Story and Photography by Andy Porter
Washington boasts some of the most pristine and untouched coastline anywhere in the lower 48. I normally associate wilderness with the mountains or desert southwest, but here, in Olympic National Park, the beaches are sublime.
Wide sand beaches separated by jagged headlands that cutoff small sections, sea stacks jutting out of the ocean just off shore, forests of driftwood thrown up like matchsticks along the beach, there all make for a fantastic place to hike and camp.
My favorite stretch of Washington coastline is called Point of the Arches. Here you can camp along the water’s edge, and soak in all the air and surf you like. I plan my trips here based on the weather forecast. I have spent many nights here in the cold rain and now have become more of a fair weather visitor. Last week was one of those golden windows, a three day forecast for warmer temps and sun…and in February!
I made my way out to the Olympic Peninsula and finally down to my favorite spot, right in front of the sea stacks and tide pools. Capturing images seaside demands a good amount of luck. The light mid-day is harsh and unforgiving. For this reason I almost never do any day hiking, but rather make the trek in with all that I need to spend a night or 3 and bask in all the glory of wilderness and sea.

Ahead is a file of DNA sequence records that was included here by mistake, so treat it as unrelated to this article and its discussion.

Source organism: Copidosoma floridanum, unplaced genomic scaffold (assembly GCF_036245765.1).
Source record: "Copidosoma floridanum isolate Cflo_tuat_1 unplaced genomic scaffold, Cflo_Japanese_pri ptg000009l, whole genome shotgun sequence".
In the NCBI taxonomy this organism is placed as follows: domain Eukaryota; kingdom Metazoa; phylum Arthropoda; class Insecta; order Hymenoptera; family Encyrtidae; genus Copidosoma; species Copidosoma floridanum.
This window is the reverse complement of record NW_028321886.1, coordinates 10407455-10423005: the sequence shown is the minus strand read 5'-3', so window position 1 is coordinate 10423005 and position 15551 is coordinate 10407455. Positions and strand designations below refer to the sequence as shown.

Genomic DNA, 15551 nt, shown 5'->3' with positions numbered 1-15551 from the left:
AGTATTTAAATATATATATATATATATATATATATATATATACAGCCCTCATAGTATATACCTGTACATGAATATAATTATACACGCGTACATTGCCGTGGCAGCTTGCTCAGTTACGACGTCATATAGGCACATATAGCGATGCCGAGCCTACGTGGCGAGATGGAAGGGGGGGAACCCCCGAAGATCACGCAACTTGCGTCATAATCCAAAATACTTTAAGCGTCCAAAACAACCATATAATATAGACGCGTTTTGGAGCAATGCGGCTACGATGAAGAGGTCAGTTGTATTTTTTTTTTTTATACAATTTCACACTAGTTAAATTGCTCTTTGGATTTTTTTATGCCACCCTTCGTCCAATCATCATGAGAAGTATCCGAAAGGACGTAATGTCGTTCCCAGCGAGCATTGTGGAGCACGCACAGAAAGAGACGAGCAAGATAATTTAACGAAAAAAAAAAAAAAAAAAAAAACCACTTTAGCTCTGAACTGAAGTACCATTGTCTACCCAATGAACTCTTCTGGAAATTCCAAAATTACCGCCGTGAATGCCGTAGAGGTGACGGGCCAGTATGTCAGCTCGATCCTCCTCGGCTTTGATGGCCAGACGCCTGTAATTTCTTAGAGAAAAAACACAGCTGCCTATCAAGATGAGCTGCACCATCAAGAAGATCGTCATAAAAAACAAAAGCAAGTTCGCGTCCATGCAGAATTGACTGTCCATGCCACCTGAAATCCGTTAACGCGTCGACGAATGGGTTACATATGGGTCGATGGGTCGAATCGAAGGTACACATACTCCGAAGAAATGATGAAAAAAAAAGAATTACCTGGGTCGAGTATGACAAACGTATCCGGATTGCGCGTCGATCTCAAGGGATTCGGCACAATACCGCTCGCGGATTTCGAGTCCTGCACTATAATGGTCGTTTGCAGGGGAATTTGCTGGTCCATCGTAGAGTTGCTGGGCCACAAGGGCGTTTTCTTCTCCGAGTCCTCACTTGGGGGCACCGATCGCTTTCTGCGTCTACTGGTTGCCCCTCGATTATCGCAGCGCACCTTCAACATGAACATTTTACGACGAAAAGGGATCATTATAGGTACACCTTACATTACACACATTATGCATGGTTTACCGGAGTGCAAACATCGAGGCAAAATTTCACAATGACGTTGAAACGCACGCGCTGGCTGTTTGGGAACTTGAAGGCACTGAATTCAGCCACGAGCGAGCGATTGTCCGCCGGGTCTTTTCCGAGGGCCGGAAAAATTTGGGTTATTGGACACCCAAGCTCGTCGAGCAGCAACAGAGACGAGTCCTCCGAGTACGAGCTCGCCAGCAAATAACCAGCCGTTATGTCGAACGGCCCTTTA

I was lucky again. The afternoon shadows lengthened and the light came alive. The glow of the fading sun lit up the rocks and sand.
As the golden hour progressed the colors became more magical. Things could not be better! Late night brought stars and the glow of ships and nearby settlements.
The following morning the sunrise crept up, and then pounced on the shore. The soft colors, like a pastel artist’s image, are so smooth… Luckily I was ready and able to capture a few images before the sun crested the horizon.
Most of my images were captured with a 14mm lens. I also carry a 24-105mm lens, but love the detail and depth of field from the wide angle lens. Make sure to bring a few memory cards, you’ll need them!
Andy is a nature photographer lured to Washington State by the glorious vistas. He lives along the North Cascades Highway, where he teaches photography and leads photo tours. You can see more of his work at: www.AndyPorterImages.com
Did you know? In the late 1970s, Portland heiress and sculptor Marie Louise Feldenheimer wrote a $500,000 check to enable The Nature Conservancy to buy Point of Arches, on the Olympic Coast. When the Conservancy sold the property to the Olympic National Park, the proceeds helped to establish the Land Preservation Fund, a Conservancy revolving fund for acquisitions around the world.